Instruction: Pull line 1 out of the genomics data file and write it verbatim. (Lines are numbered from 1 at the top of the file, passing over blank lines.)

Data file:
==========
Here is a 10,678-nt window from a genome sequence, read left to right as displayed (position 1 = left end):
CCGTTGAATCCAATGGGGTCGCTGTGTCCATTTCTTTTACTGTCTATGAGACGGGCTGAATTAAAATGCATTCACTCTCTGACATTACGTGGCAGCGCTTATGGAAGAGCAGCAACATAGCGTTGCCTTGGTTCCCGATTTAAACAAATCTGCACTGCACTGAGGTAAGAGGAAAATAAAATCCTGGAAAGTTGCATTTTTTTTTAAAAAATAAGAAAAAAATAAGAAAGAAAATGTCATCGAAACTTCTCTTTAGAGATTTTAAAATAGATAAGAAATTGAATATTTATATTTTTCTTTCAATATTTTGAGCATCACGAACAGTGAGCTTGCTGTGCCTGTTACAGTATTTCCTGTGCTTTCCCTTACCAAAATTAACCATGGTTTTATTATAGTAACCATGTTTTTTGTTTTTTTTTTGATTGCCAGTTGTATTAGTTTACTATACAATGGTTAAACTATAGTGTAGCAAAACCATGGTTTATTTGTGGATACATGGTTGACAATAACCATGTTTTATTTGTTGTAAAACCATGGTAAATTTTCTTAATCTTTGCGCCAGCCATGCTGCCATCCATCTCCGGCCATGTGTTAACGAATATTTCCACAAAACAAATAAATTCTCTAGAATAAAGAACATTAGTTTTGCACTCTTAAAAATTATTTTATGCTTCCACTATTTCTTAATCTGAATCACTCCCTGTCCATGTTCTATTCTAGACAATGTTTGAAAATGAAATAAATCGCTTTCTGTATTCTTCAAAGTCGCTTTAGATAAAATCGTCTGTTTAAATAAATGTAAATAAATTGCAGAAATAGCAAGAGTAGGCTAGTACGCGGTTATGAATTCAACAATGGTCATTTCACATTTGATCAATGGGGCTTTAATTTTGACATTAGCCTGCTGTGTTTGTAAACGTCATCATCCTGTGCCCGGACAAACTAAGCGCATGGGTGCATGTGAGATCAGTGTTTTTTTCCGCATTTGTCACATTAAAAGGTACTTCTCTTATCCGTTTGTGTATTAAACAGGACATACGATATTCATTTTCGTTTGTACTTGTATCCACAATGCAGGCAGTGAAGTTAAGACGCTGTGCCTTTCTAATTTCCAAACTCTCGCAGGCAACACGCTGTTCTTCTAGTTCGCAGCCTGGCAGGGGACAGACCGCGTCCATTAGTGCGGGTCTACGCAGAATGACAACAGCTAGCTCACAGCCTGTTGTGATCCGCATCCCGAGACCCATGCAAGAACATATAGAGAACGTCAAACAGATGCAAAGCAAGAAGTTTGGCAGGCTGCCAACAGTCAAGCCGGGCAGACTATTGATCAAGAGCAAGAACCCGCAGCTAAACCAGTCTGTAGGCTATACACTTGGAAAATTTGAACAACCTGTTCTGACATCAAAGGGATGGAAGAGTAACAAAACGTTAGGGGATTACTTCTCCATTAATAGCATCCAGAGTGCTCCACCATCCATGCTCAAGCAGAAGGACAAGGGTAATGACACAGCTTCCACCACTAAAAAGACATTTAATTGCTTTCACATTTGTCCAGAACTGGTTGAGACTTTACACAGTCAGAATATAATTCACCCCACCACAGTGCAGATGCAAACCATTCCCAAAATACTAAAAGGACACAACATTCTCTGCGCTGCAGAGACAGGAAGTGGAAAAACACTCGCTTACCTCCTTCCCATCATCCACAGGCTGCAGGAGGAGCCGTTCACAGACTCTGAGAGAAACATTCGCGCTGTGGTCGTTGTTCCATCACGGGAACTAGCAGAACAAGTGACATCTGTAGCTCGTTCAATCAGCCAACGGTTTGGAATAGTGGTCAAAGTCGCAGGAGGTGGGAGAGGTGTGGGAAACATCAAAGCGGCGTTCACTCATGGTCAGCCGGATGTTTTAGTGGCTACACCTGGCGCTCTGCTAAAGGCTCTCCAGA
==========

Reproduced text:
Here is a 10,678-nt window from a genome sequence, read left to right as displayed (position 1 = left end):